I Believe In A Thing Called Love
There’s something endlessly endearing about pranks. From YouTube and Facebook stars like Arron Crascall and Marty & Michael through to more prolific acts like Jackass and Impractical Jokers, this form of comedy doesn’t look like slowing down any time soon.
Bad Trip then is Eric Andre’s feature-length sequence of pranks, stitched together with a loose plot about a road trip. The result is a hilarious and surprisingly clever movie that manages to seamlessly blend these gags with a more straight forward comedy flick.
The story here is admittedly bare-bones but to be honest, this is exactly what you’d expect from a movie like this anyway. The plot here begins in Florida, with Chris working at a car wash. Things are going great until he notices his childhood crush, Maria. Panicking, a big prank sees Chris bundle into a nearby car to evade her.
Meanwhile, Chris’ best friend Bud works at a computer shop. Unfortunately his estranged sister Trina is on house arrest and winds up robbing the store, taking off with stacks of money – a move that inevitably sees her in jail again. She does break out though, setting up a cat and mouse chase for the next part of the movie.
We then skip forward one year as Chris and Bud decide to go on a big adventure together. After an earlier conversation with Maria at work, she’s an art curator in New York and he’s going to head there and confess his undying love.
This set-up is simply there to drive the narrative forward and give the movie a spine. What’s particularly clever – and where the story thrives- is in the way innocent bystanders and members of the public influence the direction of the story. Of course, all of this has been plotted out beforehand but it still serves as a decent illusion here that gives the impression this movie has been improvised.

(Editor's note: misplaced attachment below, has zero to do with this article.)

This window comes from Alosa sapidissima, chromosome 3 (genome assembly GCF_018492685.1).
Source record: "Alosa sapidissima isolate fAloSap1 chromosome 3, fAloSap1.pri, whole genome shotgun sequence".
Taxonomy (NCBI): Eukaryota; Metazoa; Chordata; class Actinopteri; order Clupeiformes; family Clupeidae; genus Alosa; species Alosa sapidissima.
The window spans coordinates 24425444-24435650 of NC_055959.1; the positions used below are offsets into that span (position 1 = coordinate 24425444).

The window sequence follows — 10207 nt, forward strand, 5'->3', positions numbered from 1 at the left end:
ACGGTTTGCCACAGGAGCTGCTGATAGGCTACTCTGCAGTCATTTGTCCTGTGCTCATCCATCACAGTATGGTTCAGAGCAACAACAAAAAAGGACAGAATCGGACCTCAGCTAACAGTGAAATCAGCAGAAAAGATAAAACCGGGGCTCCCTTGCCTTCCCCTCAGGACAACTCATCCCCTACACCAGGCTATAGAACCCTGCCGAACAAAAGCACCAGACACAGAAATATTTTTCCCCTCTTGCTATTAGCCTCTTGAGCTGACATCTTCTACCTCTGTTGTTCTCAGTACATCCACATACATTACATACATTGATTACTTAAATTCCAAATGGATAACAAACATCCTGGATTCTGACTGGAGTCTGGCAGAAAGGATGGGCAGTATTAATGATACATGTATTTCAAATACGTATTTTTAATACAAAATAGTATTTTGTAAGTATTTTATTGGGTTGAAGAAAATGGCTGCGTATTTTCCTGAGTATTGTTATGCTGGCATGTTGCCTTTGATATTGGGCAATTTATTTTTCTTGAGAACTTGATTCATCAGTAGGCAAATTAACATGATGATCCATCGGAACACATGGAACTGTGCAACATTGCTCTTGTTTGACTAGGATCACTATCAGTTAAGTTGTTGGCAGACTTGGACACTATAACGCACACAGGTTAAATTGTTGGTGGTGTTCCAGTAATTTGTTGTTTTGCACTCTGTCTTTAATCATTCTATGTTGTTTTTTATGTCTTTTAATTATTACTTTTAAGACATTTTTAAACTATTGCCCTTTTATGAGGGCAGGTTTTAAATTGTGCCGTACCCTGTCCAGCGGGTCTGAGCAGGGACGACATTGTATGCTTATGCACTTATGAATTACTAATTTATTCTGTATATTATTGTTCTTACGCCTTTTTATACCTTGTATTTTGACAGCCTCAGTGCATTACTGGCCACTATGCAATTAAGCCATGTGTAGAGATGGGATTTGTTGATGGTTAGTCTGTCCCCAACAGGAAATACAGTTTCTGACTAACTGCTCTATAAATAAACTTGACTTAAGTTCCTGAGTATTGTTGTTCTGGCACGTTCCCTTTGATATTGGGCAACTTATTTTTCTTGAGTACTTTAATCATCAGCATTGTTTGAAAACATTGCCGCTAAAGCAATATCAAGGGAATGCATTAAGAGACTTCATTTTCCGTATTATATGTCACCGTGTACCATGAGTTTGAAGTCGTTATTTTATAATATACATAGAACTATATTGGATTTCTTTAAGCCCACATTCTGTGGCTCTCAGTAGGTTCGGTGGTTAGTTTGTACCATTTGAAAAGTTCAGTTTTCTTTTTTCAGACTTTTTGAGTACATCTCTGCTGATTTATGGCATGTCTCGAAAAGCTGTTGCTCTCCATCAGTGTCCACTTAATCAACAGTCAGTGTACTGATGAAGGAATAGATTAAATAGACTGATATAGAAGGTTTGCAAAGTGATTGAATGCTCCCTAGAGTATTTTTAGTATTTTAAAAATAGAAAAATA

There’s a musical number in the middle of all this too, complete with a clumsy flash mob, in one of the movie’s better moments. Another time an army recruiter gives Chris words of wisdom to spur him on. A seemingly innocent conversation about White Chicks pays dividends late on too, with a long-joke that pays off with a particularly uncomfortable (and hilarious) punchline. All of these moments work well, even if the film does feel a tad overlong.
The humour itself is a bit of a mixed bag at times, although those who like things on the crude-side will be in their element here. A projectile vomiting gag drags on a little too long while other jokes don’t quite hit their mark either. I won’t disclose all the different pranks here but suffice to say the movie doesn’t always hit it out the park.
When it does though, Bad Trip turns from a bad trip into a heady delight, delivering some hearty laughs and outrageous stunts. The story woven through the middle of all this is certainly welcome, especially the way it ties everything together at the end. This is very much classic Eric André territory, and with him in the driving seat, Bad Trip reaches a very satisfying destination.